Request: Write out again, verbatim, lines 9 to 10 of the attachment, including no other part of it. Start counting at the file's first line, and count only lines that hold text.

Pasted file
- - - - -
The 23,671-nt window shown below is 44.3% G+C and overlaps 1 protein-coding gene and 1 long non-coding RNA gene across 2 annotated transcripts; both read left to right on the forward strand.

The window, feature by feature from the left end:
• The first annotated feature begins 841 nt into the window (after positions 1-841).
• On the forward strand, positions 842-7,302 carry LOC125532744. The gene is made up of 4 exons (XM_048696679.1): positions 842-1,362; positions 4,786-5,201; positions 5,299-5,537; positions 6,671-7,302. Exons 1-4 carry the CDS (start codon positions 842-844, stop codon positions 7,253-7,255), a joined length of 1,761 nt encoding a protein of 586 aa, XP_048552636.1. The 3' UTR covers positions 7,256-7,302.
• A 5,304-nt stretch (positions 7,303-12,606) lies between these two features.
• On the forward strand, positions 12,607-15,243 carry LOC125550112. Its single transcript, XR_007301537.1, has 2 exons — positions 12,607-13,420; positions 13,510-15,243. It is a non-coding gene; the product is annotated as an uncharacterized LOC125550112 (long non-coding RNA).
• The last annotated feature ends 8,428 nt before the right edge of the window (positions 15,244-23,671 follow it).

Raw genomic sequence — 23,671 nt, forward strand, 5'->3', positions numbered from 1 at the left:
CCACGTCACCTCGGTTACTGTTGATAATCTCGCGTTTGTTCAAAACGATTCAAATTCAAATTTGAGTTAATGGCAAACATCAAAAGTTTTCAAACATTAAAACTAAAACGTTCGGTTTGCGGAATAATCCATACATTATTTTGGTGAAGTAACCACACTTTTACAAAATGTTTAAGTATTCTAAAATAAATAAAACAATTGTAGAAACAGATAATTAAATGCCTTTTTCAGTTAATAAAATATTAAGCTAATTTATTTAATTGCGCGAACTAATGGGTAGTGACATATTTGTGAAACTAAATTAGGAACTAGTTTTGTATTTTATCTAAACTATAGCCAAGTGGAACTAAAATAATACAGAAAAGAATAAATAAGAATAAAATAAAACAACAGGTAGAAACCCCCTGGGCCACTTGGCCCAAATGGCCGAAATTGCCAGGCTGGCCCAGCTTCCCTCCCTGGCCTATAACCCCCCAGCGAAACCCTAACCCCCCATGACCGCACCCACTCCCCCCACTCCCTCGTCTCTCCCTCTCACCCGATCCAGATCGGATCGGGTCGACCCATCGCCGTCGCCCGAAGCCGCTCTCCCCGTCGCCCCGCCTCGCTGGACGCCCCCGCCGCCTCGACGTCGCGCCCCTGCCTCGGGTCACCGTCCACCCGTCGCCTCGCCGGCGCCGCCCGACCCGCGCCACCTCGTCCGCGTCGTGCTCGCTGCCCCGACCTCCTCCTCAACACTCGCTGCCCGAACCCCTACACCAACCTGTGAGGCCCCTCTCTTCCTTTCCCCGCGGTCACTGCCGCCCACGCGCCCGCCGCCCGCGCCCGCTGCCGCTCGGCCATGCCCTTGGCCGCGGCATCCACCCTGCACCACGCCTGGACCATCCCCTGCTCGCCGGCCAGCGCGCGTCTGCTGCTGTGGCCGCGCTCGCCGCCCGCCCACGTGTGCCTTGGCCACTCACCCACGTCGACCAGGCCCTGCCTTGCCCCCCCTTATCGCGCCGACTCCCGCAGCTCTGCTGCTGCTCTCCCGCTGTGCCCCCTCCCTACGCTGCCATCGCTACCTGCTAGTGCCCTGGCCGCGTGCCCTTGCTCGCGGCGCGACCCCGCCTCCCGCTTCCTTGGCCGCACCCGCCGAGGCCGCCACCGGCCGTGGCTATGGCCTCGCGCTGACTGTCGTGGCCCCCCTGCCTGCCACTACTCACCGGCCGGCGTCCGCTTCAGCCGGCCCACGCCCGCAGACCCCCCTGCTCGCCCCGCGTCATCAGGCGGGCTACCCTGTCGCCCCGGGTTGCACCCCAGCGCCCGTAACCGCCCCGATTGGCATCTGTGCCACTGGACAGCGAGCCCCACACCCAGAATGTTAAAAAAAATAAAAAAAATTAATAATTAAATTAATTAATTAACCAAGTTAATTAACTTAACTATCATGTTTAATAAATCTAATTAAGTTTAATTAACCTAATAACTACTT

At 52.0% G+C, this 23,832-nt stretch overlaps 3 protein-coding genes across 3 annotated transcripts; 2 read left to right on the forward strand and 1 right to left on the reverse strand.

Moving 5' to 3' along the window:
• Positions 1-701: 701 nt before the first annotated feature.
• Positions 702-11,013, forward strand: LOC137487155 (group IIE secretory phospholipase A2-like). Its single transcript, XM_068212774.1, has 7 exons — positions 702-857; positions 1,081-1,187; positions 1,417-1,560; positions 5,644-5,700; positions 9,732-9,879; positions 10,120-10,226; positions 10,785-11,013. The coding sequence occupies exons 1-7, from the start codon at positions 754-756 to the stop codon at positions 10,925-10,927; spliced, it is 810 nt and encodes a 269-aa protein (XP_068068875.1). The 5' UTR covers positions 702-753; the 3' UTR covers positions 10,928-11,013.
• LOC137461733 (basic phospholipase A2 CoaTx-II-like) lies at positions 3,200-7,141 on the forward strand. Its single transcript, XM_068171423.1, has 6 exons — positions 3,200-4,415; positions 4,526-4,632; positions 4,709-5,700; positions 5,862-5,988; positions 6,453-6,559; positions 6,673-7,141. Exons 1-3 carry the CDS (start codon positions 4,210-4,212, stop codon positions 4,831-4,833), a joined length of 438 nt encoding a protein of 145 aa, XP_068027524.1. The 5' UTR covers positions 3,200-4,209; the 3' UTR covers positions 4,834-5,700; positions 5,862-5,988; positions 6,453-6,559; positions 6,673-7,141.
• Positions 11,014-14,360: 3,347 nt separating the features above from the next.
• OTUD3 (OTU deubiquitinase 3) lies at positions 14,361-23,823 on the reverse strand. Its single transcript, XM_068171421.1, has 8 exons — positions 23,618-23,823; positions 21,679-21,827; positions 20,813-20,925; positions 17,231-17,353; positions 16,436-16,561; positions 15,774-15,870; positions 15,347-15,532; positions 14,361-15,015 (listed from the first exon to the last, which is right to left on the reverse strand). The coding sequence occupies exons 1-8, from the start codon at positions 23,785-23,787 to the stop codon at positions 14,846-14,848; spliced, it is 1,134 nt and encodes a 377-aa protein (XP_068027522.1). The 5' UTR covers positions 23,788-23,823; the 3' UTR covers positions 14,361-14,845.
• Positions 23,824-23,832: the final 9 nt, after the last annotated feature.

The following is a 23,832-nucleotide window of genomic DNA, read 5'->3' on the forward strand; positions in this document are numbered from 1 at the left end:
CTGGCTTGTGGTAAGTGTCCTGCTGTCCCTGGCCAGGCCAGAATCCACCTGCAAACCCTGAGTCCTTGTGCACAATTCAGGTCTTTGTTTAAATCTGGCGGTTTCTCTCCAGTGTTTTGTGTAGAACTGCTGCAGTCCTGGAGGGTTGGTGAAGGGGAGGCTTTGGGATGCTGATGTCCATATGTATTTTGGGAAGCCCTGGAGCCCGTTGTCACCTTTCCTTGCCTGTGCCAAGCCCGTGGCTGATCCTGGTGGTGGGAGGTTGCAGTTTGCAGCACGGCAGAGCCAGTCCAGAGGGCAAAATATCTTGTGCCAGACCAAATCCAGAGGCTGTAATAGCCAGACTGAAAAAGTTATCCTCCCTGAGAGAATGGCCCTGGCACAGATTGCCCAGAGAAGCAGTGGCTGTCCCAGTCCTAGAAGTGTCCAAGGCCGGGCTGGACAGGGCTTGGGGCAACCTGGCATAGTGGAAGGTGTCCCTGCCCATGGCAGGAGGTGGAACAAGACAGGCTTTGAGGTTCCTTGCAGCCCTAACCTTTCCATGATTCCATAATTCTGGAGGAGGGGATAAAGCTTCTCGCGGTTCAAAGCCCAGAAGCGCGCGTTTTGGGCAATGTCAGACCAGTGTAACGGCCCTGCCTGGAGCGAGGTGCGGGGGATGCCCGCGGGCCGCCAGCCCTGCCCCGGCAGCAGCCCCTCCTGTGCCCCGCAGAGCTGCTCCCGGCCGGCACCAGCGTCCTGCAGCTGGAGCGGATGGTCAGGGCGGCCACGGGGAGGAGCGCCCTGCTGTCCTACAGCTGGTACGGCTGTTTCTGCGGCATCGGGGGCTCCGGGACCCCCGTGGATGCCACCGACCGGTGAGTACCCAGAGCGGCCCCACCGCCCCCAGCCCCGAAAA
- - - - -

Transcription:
CCACGTCACCTCGGTTACTGTTGATAATCTCGCGTTTGTTCAAAACGATTCAAATTCAAATTTGAGTTAATGGCAAACATCAAAAGTTTTCAAACATTAAAACTAAAACGTTCGGTTTGCGGAATAATCCATACATTATTTTGGTGAAGTAACCACACTTTTACAAAATGTTTAAGTATTCTAAAATAAATAAAACAATTGTAGAAACAGATAATTAAATGCCTTTTTCAGTTAATAAAATATTAAGCTAATTTATTTAATTGCGCGAACTAATGGGTAGTGACATATTTGTGAAACTAAATTAGGAACTAGTTTTGTATTTTATCTAAACTATAGCCAAGTGGAACTAAAATAATACAGAAAAGAATAAATAAGAATAAAATAAAACAACAGGTAGAAACCCCCTGGGCCACTTGGCCCAAATGGCCGAAATTGCCAGGCTGGCCCAGCTTCCCTCCCTGGCCTATAACCCCCCAGCGAAACCCTAACCCCCCATGACCGCACCCACTCCCCCCACTCCCTCGTCTCTCCCTCTCACCCGATCCAGATCGGATCGGGTCGACCCATCGCCGTCGCCCGAAGCCGCTCTCCCCGTCGCCCCGCCTCGCTGGACGCCCCCGCCGCCTCGACGTCGCGCCCCTGCCTCGGGTCACCGTCCACCCGTCGCCTCGCCGGCGCCGCCCGACCCGCGCCACCTCGTCCGCGTCGTGCTCGCTGCCCCGACCTCCTCCTCAACACTCGCTGCCCGAACCCCTACACCAACCTGTGAGGCCCCTCTCTTCCTTTCCCCGCGGTCACTGCCGCCCACGCGCCCGCCGCCCGCGCCCGCTGCCGCTCGGCCATGCCCTTGGCCGCGGCATCCACCCTGCACCACGCCTGGACCATCCCCTGCTCGCCGGCCAGCGCGCGTCTGCTGCTGTGGCCGCGCTCGCCGCCCGCCCACGTGTGCCTTGGCCACTCACCCACGTCGACCAGGCCCTGCCTTGCCCCCCCTTATCGCGCCGACTCCCGCAGCTCTGCTGCTGCTCTCCCGCTGTGCCCCCTCCCTACGCTGCCATCGCTACCTGCTAGTGCCCTGGCCGCGTGCCCTTGCTCGCGGCGCGACCCCGCCTCCCGCTTCCTTGGCCGCACCCGCCGAGGCCGCCACCGGCCGTGGCTATGGCCTCGCGCTGACTGTCGTGGCCCCCCTGCCTGCCACTACTCACCGGCCGGCGTCCGCTTCAGCCGGCCCACGCCCGCAGACCCCCCTGCTCGCCCCGCGTCATCAGGCGGGCTACCCTGTCGCCCCGGGTTGCACCCCAGCGCCCGTAACCGCCCCGATTGGCATCTGTGCCACTGGACAGCGAGCCCCACACCCAGAATGTTAAAAAAAATAAAAAAAATTAATAATTAAATTAATTAATTAACCAAGTTAATTAACTTAACTATCATGTTTAATAAATCTAATTAAGTTTAATTAACCTAATAACTACTT

At 52.0% G+C, this 23,832-nt stretch overlaps 3 protein-coding genes across 3 annotated transcripts; 2 read left to right on the forward strand and 1 right to left on the reverse strand.